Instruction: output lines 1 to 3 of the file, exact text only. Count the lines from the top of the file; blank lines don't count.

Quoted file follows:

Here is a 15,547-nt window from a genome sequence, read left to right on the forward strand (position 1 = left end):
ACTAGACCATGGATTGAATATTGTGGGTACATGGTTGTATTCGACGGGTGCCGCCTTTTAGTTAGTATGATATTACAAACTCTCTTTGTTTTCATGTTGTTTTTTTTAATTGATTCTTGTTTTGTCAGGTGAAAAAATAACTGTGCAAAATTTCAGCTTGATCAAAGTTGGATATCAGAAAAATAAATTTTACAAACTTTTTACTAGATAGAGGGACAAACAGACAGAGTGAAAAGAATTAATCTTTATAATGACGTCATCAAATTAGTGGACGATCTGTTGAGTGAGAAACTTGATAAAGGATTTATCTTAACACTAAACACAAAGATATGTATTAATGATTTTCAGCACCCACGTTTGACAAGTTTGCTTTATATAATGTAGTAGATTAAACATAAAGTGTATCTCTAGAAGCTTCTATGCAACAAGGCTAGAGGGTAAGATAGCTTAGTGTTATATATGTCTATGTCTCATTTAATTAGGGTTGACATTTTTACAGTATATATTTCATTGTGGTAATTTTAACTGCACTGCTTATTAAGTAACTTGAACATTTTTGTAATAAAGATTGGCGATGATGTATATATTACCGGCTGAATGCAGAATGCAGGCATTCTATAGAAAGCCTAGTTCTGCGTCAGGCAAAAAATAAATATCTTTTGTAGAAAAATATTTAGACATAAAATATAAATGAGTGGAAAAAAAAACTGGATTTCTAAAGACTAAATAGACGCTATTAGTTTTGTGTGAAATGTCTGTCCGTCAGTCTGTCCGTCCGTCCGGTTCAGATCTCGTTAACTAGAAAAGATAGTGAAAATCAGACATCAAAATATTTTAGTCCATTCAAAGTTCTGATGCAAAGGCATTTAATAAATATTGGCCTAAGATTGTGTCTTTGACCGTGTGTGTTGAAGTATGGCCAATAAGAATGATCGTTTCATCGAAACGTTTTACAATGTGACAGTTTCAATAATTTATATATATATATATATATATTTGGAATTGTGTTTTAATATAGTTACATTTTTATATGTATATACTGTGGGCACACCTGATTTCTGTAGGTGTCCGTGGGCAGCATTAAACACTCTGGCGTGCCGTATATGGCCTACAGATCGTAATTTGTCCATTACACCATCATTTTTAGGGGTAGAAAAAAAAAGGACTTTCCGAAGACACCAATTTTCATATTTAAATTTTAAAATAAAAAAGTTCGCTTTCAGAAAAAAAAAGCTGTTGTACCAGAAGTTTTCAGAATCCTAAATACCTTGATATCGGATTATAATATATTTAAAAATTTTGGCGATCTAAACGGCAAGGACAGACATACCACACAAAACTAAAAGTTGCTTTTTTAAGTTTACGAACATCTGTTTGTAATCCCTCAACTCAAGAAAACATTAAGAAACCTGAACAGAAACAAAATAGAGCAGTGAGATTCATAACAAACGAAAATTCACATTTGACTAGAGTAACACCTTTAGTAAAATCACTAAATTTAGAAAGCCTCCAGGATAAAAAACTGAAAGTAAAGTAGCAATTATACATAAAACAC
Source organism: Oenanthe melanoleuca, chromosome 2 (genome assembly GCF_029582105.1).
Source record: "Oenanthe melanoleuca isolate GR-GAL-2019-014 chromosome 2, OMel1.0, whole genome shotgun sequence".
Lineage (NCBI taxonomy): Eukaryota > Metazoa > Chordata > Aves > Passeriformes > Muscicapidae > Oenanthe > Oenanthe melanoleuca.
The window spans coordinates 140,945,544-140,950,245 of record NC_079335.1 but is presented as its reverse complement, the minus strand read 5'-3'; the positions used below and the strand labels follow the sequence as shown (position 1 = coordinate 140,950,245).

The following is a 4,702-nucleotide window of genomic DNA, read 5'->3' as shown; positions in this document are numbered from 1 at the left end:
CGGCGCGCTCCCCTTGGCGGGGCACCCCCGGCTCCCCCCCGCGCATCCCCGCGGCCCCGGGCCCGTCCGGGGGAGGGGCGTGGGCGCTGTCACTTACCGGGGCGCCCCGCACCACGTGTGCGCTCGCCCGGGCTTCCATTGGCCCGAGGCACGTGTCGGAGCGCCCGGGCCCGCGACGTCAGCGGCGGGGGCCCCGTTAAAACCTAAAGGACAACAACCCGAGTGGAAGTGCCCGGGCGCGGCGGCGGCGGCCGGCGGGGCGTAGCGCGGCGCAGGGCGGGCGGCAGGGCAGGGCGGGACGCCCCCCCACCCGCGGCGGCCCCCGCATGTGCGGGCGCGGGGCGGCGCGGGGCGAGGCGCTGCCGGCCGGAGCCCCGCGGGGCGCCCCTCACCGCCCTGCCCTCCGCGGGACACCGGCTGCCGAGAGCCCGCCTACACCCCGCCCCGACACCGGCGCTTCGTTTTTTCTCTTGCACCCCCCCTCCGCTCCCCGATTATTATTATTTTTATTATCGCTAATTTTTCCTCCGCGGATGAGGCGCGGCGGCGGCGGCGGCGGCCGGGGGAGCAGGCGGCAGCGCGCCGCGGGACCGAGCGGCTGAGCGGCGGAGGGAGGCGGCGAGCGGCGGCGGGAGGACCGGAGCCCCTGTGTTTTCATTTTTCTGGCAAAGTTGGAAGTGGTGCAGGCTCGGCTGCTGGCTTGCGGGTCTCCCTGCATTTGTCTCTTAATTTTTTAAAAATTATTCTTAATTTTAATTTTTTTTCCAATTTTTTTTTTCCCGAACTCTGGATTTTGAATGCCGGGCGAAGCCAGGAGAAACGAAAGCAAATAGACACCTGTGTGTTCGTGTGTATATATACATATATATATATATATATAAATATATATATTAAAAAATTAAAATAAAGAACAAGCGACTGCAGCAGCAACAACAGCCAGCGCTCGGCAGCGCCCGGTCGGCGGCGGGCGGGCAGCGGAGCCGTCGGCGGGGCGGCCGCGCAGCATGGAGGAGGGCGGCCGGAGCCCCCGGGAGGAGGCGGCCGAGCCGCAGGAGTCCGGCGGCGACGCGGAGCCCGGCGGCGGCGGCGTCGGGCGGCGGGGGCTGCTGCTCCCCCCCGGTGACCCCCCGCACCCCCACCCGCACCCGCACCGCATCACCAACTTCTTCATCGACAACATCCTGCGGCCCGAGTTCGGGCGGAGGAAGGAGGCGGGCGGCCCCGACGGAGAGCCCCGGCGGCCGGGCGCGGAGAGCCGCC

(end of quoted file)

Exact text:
Here is a 15,547-nt window from a genome sequence, read left to right on the forward strand (position 1 = left end):
ACTAGACCATGGATTGAATATTGTGGGTACATGGTTGTATTCGACGGGTGCCGCCTTTTAGTTAGTATGATATTACAAACTCTCTTTGTTTTCATGTTGTTTTTTTTAATTGATTCTTGTTTTGTCAGGTGAAAAAATAACTGTGCAAAATTTCAGCTTGATCAAAGTTGGATATCAGAAAAATAAATTTTACAAACTTTTTACTAGATAGAGGGACAAACAGACAGAGTGAAAAGAATTAATCTTTATAATGACGTCATCAAATTAGTGGACGATCTGTTGAGTGAGAAACTTGATAAAGGATTTATCTTAACACTAAACACAAAGATATGTATTAATGATTTTCAGCACCCACGTTTGACAAGTTTGCTTTATATAATGTAGTAGATTAAACATAAAGTGTATCTCTAGAAGCTTCTATGCAACAAGGCTAGAGGGTAAGATAGCTTAGTGTTATATATGTCTATGTCTCATTTAATTAGGGTTGACATTTTTACAGTATATATTTCATTGTGGTAATTTTAACTGCACTGCTTATTAAGTAACTTGAACATTTTTGTAATAAAGATTGGCGATGATGTATATATTACCGGCTGAATGCAGAATGCAGGCATTCTATAGAAAGCCTAGTTCTGCGTCAGGCAAAAAATAAATATCTTTTGTAGAAAAATATTTAGACATAAAATATAAATGAGTGGAAAAAAAAACTGGATTTCTAAAGACTAAATAGACGCTATTAGTTTTGTGTGAAATGTCTGTCCGTCAGTCTGTCCGTCCGTCCGGTTCAGATCTCGTTAACTAGAAAAGATAGTGAAAATCAGACATCAAAATATTTTAGTCCATTCAAAGTTCTGATGCAAAGGCATTTAATAAATATTGGCCTAAGATTGTGTCTTTGACCGTGTGTGTTGAAGTATGGCCAATAAGAATGATCGTTTCATCGAAACGTTTTACAATGTGACAGTTTCAATAATTTATATATATATATATATATATTTGGAATTGTGTTTTAATATAGTTACATTTTTATATGTATATACTGTGGGCACACCTGATTTCTGTAGGTGTCCGTGGGCAGCATTAAACACTCTGGCGTGCCGTATATGGCCTACAGATCGTAATTTGTCCATTACACCATCATTTTTAGGGGTAGAAAAAAAAAGGACTTTCCGAAGACACCAATTTTCATATTTAAATTTTAAAATAAAAAAGTTCGCTTTCAGAAAAAAAAAGCTGTTGTACCAGAAGTTTTCAGAATCCTAAATACCTTGATATCGGATTATAATATATTTAAAAATTTTGGCGATCTAAACGGCAAGGACAGACATACCACACAAAACTAAAAGTTGCTTTTTTAAGTTTACGAACATCTGTTTGTAATCCCTCAACTCAAGAAAACATTAAGAAACCTGAACAGAAACAAAATAGAGCAGTGAGATTCATAACAAACGAAAATTCACATTTGACTAGAGTAACACCTTTAGTAAAATCACTAAATTTAGAAAGCCTCCAGGATAAAAAACTGAAAGTAAAGTAGCAATTATACATAAAACAC
Source organism: Oenanthe melanoleuca, chromosome 2 (genome assembly GCF_029582105.1).